Employees of public sector banks are frequently seen to be apathetic. People usually are unaware of their banking rights, and bank staff often take advantage of this situation by refusing to provide services under a variety of pretexts.
You can hold the bank accountable if you believe that they have treated you unfairly, withheld information from you, or even improperly utilised your personal information. Your rights are outlined in a formalised Charter of Customer Rights by the Reserve Bank of India. This has been done to always protect your banking rights. If you believe the bank has infringed any of your rights, you can file a complaint with your bank. We’ll discuss a few bank rights in this article that you should be aware of.
List of Banking rights that you must be aware of
- In response to an RTI, the RBI stated that all bank employees cannot go for a lunch at once. They can all go on separate lunch breaks. Normal business operations should continue throughout this time. You can protest to bank staff if they make you wait for lunch for a long time, do not speak to you politely, or arrive late for work.
- There will be an immediate complaint if the employee is late.
- If the bank is late in collecting a cheque, it must make up for the lost revenue from the customer. This decision must be made by the bank on its own terms. Bank cannot wait for you to ask compensation claim.
- Similar to this, you will receive compensation if the bank delays in implementing your Electronic Clearing Service (ECS) instructions. You will get a fine if the ESC fails owing to insufficient funds in the account.
- Any bank in the nation will exchange mutilated and soiled currency. No bank has the right to decline.
- If you have sought for a loan, the bank cannot deny your request without providing a justification. You can raise an objection if any bank does this.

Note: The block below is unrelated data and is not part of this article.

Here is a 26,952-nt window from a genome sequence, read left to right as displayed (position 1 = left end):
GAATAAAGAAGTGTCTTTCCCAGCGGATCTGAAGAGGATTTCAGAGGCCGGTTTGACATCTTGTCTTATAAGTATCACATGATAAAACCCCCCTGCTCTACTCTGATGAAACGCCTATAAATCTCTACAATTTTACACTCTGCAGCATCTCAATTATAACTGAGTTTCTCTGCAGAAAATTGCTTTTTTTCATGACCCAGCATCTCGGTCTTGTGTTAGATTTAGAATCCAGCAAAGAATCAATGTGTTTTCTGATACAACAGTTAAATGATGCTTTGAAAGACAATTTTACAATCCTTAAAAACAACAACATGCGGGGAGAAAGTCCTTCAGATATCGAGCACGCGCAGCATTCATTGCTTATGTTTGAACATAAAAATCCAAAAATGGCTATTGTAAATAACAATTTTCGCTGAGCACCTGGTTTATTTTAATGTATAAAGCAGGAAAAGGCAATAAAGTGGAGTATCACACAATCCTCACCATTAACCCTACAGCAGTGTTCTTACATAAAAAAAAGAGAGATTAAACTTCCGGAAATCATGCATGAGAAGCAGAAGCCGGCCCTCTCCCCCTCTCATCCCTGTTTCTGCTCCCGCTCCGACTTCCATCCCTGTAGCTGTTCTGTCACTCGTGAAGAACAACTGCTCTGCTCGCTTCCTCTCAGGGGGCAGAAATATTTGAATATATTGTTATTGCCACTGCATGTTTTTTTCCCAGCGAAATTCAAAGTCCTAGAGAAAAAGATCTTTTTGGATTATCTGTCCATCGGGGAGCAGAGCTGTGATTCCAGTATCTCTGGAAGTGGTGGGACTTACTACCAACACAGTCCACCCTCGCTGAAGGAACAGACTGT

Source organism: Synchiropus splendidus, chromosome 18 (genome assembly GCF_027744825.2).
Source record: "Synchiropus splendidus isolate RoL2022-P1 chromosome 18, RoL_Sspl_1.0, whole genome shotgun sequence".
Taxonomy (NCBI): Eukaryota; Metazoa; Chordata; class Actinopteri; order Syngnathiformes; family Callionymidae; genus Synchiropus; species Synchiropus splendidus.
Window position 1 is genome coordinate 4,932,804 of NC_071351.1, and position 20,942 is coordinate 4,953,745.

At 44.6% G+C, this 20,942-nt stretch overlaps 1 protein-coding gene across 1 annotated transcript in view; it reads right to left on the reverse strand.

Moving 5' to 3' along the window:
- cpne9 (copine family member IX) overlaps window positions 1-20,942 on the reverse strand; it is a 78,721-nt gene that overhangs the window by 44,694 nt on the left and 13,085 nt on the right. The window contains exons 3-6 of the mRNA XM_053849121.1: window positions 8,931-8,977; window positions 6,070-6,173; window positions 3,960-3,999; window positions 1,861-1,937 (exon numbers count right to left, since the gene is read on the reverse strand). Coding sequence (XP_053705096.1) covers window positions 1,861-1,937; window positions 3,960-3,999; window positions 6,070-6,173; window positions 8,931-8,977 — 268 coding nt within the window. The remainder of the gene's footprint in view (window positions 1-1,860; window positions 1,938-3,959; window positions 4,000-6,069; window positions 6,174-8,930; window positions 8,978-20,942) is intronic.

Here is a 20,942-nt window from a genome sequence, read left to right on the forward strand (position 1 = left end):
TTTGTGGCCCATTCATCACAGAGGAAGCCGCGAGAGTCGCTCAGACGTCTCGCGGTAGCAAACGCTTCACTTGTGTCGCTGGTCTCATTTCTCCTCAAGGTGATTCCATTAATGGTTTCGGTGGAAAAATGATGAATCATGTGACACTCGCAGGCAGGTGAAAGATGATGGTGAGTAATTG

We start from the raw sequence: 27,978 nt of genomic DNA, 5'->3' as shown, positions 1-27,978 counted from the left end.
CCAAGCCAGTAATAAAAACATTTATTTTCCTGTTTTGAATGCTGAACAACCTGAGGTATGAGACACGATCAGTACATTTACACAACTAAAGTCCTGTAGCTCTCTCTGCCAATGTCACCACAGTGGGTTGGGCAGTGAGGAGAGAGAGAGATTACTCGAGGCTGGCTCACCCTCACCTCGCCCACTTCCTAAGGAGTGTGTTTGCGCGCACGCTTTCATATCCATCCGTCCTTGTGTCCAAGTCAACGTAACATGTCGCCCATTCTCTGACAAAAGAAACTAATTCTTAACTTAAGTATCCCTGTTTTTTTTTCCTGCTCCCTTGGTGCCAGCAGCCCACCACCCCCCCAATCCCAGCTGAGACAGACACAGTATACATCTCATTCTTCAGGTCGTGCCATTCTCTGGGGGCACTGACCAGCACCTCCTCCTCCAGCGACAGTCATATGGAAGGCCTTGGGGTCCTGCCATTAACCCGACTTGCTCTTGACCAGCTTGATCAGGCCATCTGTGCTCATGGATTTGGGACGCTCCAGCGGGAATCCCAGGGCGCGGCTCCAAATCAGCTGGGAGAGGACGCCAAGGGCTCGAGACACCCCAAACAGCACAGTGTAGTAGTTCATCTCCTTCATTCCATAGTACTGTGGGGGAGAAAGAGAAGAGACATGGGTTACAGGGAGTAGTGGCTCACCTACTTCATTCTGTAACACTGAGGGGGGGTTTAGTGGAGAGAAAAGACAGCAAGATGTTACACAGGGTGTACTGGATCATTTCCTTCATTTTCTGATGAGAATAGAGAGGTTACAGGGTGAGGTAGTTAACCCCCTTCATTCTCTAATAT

Where to raise a complaint?
- Some banks keep registers for recording complaints in order to handle client complaints. You can lodge a complaint in that complaint register.
- You can also complain about that employee to the bank management or nodal officer if the register is not present.
- In addition to this, every bank typically has a Grievance Redressal Forum to address consumer complaints. They also resolve the client’s issue. The Grievance Redressal Number can be found on the website of the relevant bank. You can also receive the number by calling the bank’s customer service line, if you’d like.
What if the bank ignores your complaint?
To handle client complaints, RBI launched the Banking Ombudsman Scheme in 2006. The Banking Ombudsman accepts customer complaints. You can file a complaint with the ombudsman only under the following circumstances.
- The customer has filed a complaint with the bank, which is relevant to the issue, however, the bank has not responded to the customer’s complaint within a month.
- The bank dismissed the customer’s grievance.
- The customer is not pleased with the bank’s response to their question.